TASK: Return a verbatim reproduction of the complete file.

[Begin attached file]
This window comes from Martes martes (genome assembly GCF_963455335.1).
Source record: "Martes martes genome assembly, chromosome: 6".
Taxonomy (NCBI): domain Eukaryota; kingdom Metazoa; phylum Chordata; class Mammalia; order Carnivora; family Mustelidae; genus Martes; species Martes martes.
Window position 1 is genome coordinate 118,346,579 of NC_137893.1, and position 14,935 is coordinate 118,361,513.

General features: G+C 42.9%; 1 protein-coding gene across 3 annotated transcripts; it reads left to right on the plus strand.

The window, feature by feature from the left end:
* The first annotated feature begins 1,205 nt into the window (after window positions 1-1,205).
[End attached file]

This window comes from Martes martes (genome assembly GCF_963455335.1).
Source record: "Martes martes genome assembly, chromosome: 6".
Taxonomy (NCBI): domain Eukaryota; kingdom Metazoa; phylum Chordata; class Mammalia; order Carnivora; family Mustelidae; genus Martes; species Martes martes.
Window position 1 is genome coordinate 118,346,579 of NC_137893.1, and position 14,935 is coordinate 118,361,513.

General features: G+C 42.9%; 1 protein-coding gene across 3 annotated transcripts; it reads left to right on the plus strand.

The window, feature by feature from the left end:
* The first annotated feature begins 1,205 nt into the window (after window positions 1-1,205).